“How can we have a good time here when we can’t move around because we are afraid of being cheated, abused and assaulted,” he and his brother Adam said.

In addition to the regular 194 festivals and cultural events on the Malaysian tourism calendar, Datuk Manso said a number of special events were planned throughout the 2007 year.

These include an aerospace exhibition from Russia featuring the mothballed unmanned space shuttle “Buran”, which circled the earth twice in 1988, a laser show, and a floral parade.

None of which seems like the stuff foreigners would leave home and travel to another country just to see.

As a result of feedback received by Tourism Malaysia offices abroad from tourists who had visited Malaysia and found the country somewhat boring, the Ministry submitted a proposal to the Government to extend the operating hours of entertainment venues from the current 2.00 am weekday and 3.00 am weekend closing times.

However the Ministry quickly backed away from its proposal in the face of opposition from the country’s powerful Internal Security Ministry and the national police force who submitted a counter proposal that entertainment venues should instead close at 1.00 am.


According to the Inspector General of the Royal Malaysia Police Force, Tan Sri Mohammad Bakri Omar, the 1.00 am curfew “is part of a plan to improve the efficiency, professionalism and image of Malaysia’s police and to curb drug abuse.”

To curb sky-rocketing crime throughout the country Tan Omar also requested an additional 3,000 police officers, 2,000 extra patrol cars and announced that the training period for police recruits would be cut from six to three months, after crime figures showed an increase of 27% in crime reports in 2006 over 2005.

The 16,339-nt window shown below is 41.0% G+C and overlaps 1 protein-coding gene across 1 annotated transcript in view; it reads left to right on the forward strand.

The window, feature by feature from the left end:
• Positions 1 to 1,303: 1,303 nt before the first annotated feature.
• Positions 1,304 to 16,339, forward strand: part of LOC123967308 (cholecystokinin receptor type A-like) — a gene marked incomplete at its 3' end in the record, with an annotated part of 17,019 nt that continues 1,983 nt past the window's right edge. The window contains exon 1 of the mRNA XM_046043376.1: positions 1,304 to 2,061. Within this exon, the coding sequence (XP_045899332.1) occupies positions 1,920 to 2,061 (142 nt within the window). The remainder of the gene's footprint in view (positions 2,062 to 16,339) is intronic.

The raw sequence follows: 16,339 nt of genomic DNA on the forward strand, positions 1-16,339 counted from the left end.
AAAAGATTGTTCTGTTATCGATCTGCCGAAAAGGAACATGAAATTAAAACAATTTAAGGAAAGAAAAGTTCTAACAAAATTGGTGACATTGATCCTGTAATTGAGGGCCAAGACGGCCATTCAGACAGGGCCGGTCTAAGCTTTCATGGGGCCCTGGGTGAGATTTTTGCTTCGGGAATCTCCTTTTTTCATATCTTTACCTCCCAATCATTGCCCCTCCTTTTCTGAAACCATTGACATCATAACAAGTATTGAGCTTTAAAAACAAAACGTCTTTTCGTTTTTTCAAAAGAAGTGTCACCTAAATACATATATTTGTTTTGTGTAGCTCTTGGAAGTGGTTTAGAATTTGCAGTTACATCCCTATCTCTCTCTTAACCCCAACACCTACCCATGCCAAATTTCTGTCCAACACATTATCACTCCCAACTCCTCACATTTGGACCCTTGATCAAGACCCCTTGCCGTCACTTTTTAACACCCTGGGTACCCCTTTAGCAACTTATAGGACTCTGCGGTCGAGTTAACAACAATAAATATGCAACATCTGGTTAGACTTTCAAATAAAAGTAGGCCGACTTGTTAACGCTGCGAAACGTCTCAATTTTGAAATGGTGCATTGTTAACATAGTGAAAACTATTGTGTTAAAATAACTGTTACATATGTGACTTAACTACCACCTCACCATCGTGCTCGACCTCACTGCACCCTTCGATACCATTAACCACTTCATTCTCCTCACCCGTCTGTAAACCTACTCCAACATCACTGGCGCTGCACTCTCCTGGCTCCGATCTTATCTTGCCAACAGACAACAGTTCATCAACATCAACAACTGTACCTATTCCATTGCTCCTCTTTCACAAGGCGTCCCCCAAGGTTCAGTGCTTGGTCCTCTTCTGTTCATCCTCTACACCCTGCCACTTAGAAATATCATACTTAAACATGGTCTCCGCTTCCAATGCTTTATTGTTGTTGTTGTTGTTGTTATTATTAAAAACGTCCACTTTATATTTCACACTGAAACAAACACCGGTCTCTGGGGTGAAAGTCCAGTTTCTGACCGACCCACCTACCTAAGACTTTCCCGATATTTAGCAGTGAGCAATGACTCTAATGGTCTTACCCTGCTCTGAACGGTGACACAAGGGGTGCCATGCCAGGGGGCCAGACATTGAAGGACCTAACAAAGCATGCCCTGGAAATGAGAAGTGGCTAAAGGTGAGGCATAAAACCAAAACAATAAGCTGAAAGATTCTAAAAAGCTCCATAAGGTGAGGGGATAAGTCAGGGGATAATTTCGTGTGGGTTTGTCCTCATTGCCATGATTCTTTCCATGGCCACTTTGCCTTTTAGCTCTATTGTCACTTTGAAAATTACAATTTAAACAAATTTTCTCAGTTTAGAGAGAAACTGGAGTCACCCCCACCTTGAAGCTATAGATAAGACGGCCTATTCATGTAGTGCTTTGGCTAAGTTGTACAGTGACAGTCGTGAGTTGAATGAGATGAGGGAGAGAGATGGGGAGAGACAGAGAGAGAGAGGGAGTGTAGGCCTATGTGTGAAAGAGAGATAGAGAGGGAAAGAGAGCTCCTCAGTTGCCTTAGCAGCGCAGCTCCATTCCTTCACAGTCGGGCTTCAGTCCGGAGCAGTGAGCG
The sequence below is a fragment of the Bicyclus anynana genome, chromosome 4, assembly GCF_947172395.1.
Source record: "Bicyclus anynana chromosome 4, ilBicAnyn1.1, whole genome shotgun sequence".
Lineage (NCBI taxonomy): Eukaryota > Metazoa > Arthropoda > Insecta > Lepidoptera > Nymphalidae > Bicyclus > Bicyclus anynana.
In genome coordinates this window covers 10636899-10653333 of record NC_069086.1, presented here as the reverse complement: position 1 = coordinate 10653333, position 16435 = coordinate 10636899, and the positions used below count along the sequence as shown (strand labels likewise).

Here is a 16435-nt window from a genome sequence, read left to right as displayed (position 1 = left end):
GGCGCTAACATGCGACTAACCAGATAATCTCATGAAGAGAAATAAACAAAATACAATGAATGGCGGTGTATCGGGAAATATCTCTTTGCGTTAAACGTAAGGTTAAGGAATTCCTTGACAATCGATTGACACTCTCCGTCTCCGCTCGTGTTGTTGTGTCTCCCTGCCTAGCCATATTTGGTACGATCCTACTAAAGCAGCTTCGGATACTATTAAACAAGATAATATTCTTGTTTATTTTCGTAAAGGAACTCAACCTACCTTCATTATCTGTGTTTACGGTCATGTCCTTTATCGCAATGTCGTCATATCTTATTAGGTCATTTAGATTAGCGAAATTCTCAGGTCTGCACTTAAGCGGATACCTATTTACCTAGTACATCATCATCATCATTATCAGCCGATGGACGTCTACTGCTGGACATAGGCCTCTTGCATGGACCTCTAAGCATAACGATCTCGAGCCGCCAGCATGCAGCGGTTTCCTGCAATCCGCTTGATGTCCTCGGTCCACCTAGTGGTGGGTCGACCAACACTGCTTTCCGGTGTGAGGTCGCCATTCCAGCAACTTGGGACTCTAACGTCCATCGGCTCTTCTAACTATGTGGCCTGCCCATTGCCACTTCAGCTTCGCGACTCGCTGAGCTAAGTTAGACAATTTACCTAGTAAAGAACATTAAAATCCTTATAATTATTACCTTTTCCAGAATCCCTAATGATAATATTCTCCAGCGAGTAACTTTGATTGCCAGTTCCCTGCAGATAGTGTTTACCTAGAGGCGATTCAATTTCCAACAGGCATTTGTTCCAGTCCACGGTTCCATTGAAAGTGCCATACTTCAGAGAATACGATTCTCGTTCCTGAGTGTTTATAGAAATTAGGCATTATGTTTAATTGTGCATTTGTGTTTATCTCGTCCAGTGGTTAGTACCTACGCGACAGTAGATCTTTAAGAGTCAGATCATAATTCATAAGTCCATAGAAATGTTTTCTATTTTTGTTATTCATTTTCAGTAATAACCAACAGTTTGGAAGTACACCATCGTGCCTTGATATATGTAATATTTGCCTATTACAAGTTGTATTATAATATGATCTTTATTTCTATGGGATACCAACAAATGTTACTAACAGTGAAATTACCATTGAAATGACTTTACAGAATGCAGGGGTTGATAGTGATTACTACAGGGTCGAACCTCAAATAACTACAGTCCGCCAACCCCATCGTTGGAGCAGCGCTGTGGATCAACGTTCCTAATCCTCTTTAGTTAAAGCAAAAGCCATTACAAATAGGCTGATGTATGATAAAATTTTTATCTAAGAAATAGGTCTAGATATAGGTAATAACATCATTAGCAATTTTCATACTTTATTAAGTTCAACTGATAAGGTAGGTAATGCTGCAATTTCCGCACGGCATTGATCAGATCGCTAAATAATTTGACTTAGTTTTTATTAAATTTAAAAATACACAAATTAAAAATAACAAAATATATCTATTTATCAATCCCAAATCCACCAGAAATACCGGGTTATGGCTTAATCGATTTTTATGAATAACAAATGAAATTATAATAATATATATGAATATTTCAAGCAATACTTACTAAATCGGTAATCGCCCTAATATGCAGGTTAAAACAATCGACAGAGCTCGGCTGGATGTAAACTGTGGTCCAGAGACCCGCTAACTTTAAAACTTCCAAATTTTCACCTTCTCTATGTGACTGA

Exactly how shutting down the nations entertainment industry at 1.00 am will improve the image and professionalism of the Malaysian police he declined to say.

To add even more confusion to the situation, immediately following the opposition by the police and Internal Security Ministry, Datuk Manso publicly claimed the extended operating hours proposal “was not my idea.”

“I don’t want Malaysia to become like Bangkok, Las Vegas or Singapore. That’s not the idea,” he said.

The rapid back flip by Datuk Manso does nothing but highlight the tightrope walked by those who try and balance commercialism with the increasingly conservative Islamic views of Malaysia’s Muslim population, despite the high Indian and Chinese ethnic mix.


In a survey of ethnic Malay’s, who are all considered Muslims, and who make up a little over half of the country’s 26 million population, more than 72% said they identified themselves as being “Muslim’s first and Malaysians second”.

A clear slap in the face of the unifying “One Malaysia” campaign pushed by the Government as it battles with raging racial divide and discontentment in the country.

In a perfect example of the racism that exists in Malaysia, 87.5% of respondents said they either “hated” or “disliked” America, while 57% said the same about Europe and 55% said the same about Australia.

At the same time 57% of respondents felt Sharia (strict Islamic) law was not strict enough in Malaysia and 77% said they wanted a stricter application of the law in the country.

Sharia law provides for amputating the right hand of thieves, stoning adulterers to death and whipping for drinking alcohol.

“There is the misconception that this is the land of moderate Islam,” says Kuala Lumpur based Islamic scholar Aloystus Mowe.


In May of 2005 Muslim mobs broke up a meeting in Penang held to discuss religious pluralism and constitutional protection for minority groups.

According to Forum organisers, the message was clear; “attempts to equate other religions with Islam in Malaysia will be met with violence.”

Tourists and foreigners are not safe from this form of extremism either.